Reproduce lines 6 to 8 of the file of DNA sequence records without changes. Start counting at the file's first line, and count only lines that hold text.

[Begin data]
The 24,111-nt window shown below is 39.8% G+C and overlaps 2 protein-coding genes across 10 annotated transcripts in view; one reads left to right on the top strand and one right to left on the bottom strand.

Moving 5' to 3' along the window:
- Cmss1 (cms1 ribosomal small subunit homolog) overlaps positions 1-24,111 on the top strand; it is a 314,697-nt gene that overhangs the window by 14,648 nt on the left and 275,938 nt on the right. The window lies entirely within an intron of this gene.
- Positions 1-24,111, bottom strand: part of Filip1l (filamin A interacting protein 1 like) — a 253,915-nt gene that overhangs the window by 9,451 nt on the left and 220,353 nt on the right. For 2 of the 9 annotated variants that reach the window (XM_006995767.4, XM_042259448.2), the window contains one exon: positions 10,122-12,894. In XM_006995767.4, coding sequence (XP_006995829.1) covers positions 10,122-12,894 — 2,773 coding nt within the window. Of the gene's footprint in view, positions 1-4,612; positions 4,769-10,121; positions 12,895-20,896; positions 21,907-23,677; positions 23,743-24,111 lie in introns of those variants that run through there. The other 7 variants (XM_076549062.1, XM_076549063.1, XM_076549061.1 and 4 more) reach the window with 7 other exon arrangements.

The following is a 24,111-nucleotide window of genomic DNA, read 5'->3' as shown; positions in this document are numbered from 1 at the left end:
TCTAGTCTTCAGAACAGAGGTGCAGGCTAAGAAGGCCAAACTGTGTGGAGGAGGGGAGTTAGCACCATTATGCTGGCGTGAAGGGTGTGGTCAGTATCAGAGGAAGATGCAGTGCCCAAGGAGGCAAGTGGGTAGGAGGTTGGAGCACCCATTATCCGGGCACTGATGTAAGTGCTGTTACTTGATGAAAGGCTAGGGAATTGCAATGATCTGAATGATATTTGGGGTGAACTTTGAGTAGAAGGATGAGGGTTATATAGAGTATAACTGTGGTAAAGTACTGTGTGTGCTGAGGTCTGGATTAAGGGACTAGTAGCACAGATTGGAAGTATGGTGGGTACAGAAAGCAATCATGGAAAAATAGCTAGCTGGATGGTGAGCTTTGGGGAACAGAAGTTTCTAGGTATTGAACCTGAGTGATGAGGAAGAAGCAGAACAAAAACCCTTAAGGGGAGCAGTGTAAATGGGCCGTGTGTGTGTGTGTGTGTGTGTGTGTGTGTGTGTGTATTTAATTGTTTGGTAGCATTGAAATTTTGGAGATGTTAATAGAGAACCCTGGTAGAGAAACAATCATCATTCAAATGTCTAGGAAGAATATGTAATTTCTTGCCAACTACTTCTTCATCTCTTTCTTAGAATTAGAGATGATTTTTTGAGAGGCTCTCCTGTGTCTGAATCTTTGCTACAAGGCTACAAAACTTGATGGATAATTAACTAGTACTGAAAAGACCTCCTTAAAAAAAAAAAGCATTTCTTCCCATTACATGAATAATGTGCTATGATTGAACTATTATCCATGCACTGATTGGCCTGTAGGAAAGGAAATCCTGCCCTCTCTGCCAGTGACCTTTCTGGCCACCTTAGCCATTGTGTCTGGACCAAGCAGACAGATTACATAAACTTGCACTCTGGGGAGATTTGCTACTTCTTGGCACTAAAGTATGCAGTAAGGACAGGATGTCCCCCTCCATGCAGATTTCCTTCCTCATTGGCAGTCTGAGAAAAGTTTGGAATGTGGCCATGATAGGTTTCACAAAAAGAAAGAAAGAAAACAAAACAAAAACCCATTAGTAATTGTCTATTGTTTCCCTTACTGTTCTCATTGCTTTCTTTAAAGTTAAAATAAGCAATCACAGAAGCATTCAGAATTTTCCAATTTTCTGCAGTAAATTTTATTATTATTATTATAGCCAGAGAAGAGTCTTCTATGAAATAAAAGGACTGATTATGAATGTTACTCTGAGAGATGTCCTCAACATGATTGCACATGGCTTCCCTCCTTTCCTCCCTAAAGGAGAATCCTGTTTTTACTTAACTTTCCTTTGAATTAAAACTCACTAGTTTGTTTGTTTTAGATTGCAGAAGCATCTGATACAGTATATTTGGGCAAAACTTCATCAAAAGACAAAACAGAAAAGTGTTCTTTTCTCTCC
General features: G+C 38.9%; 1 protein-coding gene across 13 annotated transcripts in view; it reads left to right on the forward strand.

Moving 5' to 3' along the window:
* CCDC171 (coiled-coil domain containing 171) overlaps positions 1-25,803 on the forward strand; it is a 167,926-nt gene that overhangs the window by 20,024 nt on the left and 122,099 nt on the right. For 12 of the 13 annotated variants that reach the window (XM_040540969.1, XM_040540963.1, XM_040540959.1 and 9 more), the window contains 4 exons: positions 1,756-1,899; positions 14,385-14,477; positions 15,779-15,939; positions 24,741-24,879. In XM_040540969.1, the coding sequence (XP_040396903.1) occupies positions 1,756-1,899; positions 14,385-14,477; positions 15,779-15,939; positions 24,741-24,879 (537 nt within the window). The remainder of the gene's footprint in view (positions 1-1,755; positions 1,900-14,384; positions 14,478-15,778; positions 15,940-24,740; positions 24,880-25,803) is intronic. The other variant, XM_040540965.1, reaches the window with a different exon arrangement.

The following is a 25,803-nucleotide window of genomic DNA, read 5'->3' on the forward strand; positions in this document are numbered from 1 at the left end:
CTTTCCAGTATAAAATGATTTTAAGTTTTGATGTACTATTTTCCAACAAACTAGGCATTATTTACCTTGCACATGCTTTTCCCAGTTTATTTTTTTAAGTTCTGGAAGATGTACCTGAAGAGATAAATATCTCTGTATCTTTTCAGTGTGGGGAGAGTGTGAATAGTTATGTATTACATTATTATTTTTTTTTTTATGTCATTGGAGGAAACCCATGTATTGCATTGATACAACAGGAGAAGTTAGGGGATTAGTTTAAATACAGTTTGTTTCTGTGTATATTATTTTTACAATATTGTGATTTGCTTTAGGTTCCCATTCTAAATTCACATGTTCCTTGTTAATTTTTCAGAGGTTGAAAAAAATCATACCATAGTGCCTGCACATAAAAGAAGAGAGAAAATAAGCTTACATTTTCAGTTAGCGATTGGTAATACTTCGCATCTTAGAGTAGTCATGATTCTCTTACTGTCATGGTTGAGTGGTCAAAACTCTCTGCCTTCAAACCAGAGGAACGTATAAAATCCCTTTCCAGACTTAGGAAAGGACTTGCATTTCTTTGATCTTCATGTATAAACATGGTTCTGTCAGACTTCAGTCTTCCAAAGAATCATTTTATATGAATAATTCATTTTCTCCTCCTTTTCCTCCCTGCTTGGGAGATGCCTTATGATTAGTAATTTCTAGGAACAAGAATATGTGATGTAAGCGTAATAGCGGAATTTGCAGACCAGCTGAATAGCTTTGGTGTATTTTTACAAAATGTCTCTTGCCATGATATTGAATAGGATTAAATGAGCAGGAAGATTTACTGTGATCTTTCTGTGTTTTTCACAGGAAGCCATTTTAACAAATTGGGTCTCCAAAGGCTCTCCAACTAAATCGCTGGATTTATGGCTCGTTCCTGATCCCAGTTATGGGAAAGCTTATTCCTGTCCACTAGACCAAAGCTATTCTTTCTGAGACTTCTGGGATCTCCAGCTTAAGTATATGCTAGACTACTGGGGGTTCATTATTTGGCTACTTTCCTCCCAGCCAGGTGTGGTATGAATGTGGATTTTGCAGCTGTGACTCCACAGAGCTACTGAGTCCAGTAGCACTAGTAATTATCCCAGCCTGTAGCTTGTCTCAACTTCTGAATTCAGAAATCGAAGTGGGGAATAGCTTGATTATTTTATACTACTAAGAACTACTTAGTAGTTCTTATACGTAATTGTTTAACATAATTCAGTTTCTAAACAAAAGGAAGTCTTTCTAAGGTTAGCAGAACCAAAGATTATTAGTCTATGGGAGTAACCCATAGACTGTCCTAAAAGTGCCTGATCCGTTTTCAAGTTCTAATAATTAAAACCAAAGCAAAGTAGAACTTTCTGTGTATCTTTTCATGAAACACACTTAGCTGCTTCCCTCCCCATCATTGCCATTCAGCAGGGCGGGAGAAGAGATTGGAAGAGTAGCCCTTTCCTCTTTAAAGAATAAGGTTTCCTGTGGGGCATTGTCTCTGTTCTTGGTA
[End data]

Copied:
TCTAGTCTTCAGAACAGAGGTGCAGGCTAAGAAGGCCAAACTGTGTGGAGGAGGGGAGTTAGCACCATTATGCTGGCGTGAAGGGTGTGGTCAGTATCAGAGGAAGATGCAGTGCCCAAGGAGGCAAGTGGGTAGGAGGTTGGAGCACCCATTATCCGGGCACTGATGTAAGTGCTGTTACTTGATGAAAGGCTAGGGAATTGCAATGATCTGAATGATATTTGGGGTGAACTTTGAGTAGAAGGATGAGGGTTATATAGAGTATAACTGTGGTAAAGTACTGTGTGTGCTGAGGTCTGGATTAAGGGACTAGTAGCACAGATTGGAAGTATGGTGGGTACAGAAAGCAATCATGGAAAAATAGCTAGCTGGATGGTGAGCTTTGGGGAACAGAAGTTTCTAGGTATTGAACCTGAGTGATGAGGAAGAAGCAGAACAAAAACCCTTAAGGGGAGCAGTGTAAATGGGCCGTGTGTGTGTGTGTGTGTGTGTGTGTGTGTGTGTGTATTTAATTGTTTGGTAGCATTGAAATTTTGGAGATGTTAATAGAGAACCCTGGTAGAGAAACAATCATCATTCAAATGTCTAGGAAGAATATGTAATTTCTTGCCAACTACTTCTTCATCTCTTTCTTAGAATTAGAGATGATTTTTTGAGAGGCTCTCCTGTGTCTGAATCTTTGCTACAAGGCTACAAAACTTGATGGATAATTAACTAGTACTGAAAAGACCTCCTTAAAAAAAAAAAGCATTTCTTCCCATTACATGAATAATGTGCTATGATTGAACTATTATCCATGCACTGATTGGCCTGTAGGAAAGGAAATCCTGCCCTCTCTGCCAGTGACCTTTCTGGCCACCTTAGCCATTGTGTCTGGACCAAGCAGACAGATTACATAAACTTGCACTCTGGGGAGATTTGCTACTTCTTGGCACTAAAGTATGCAGTAAGGACAGGATGTCCCCCTCCATGCAGATTTCCTTCCTCATTGGCAGTCTGAGAAAAGTTTGGAATGTGGCCATGATAGGTTTCACAAAAAGAAAGAAAGAAAACAAAACAAAAACCCATTAGTAATTGTCTATTGTTTCCCTTACTGTTCTCATTGCTTTCTTTAAAGTTAAAATAAGCAATCACAGAAGCATTCAGAATTTTCCAATTTTCTGCAGTAAATTTTATTATTATTATTATAGCCAGAGAAGAGTCTTCTATGAAATAAAAGGACTGATTATGAATGTTACTCTGAGAGATGTCCTCAACATGATTGCACATGGCTTCCCTCCTTTCCTCCCTAAAGGAGAATCCTGTTTTTACTTAACTTTCCTTTGAATTAAAACTCACTAGTTTGTTTGTTTTAGATTGCAGAAGCATCTGATACAGTATATTTGGGCAAAACTTCATCAAAAGACAAAACAGAAAAGTGTTCTTTTCTCTCC
General features: G+C 38.9%; 1 protein-coding gene across 13 annotated transcripts in view; it reads left to right on the forward strand.

Moving 5' to 3' along the window: